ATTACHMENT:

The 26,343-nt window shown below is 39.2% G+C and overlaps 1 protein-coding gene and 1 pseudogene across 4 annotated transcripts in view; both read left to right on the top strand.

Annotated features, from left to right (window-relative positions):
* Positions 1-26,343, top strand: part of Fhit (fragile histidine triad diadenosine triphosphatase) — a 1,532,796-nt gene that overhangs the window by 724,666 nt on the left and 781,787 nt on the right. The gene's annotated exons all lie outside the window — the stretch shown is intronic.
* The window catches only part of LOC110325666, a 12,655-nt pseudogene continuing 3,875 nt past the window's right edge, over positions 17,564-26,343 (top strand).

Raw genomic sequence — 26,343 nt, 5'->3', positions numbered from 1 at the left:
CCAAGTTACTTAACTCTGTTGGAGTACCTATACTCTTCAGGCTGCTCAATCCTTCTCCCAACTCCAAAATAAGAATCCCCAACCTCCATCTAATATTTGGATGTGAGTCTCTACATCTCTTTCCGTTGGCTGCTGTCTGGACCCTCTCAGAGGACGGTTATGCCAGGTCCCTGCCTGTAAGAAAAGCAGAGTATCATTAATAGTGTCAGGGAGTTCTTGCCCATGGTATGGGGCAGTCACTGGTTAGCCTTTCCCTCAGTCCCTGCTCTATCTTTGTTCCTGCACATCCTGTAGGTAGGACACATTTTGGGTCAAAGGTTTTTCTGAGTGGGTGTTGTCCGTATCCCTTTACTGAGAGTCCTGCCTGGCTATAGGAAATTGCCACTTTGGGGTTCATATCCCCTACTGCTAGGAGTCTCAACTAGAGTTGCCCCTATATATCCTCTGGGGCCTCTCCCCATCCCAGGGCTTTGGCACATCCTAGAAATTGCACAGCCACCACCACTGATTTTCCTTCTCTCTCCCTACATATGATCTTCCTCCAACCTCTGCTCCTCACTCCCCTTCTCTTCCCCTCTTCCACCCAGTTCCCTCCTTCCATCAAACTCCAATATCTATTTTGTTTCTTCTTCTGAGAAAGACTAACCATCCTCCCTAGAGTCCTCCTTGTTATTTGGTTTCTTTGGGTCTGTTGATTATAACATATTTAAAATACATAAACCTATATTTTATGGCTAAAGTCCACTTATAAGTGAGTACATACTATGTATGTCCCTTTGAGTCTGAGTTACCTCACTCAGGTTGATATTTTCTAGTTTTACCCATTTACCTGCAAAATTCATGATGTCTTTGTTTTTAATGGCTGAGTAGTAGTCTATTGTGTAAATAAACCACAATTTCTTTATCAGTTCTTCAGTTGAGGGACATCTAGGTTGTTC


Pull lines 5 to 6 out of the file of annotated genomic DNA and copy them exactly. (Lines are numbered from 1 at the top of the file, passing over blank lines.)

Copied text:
Raw genomic sequence — 26,343 nt, 5'->3', positions numbered from 1 at the left:
CCAAGTTACTTAACTCTGTTGGAGTACCTATACTCTTCAGGCTGCTCAATCCTTCTCCCAACTCCAAAATAAGAATCCCCAACCTCCATCTAATATTTGGATGTGAGTCTCTACATCTCTTTCCGTTGGCTGCTGTCTGGACCCTCTCAGAGGACGGTTATGCCAGGTCCCTGCCTGTAAGAAAAGCAGAGTATCATTAATAGTGTCAGGGAGTTCTTGCCCATGGTATGGGGCAGTCACTGGTTAGCCTTTCCCTCAGTCCCTGCTCTATCTTTGTTCCTGCACATCCTGTAGGTAGGACACATTTTGGGTCAAAGGTTTTTCTGAGTGGGTGTTGTCCGTATCCCTTTACTGAGAGTCCTGCCTGGCTATAGGAAATTGCCACTTTGGGGTTCATATCCCCTACTGCTAGGAGTCTCAACTAGAGTTGCCCCTATATATCCTCTGGGGCCTCTCCCCATCCCAGGGCTTTGGCACATCCTAGAAATTGCACAGCCACCACCACTGATTTTCCTTCTCTCTCCCTACATATGATCTTCCTCCAACCTCTGCTCCTCACTCCCCTTCTCTTCCCCTCTTCCACCCAGTTCCCTCCTTCCATCAAACTCCAATATCTATTTTGTTTCTTCTTCTGAGAAAGACTAACCATCCTCCCTAGAGTCCTCCTTGTTATTTGGTTTCTTTGGGTCTGTTGATTATAACATATTTAAAATACATAAACCTATATTTTATGGCTAAAGTCCACTTATAAGTGAGTACATACTATGTATGTCCCTTTGAGTCTGAGTTACCTCACTCAGGTTGATATTTTCTAGTTTTACCCATTTACCTGCAAAATTCATGATGTCTTTGTTTTTAATGGCTGAGTAGTAGTCTATTGTGTAAATAAACCACAATTTCTTTATCAGTTCTTCAGTTGAGGGACATCTAGGTTGTTC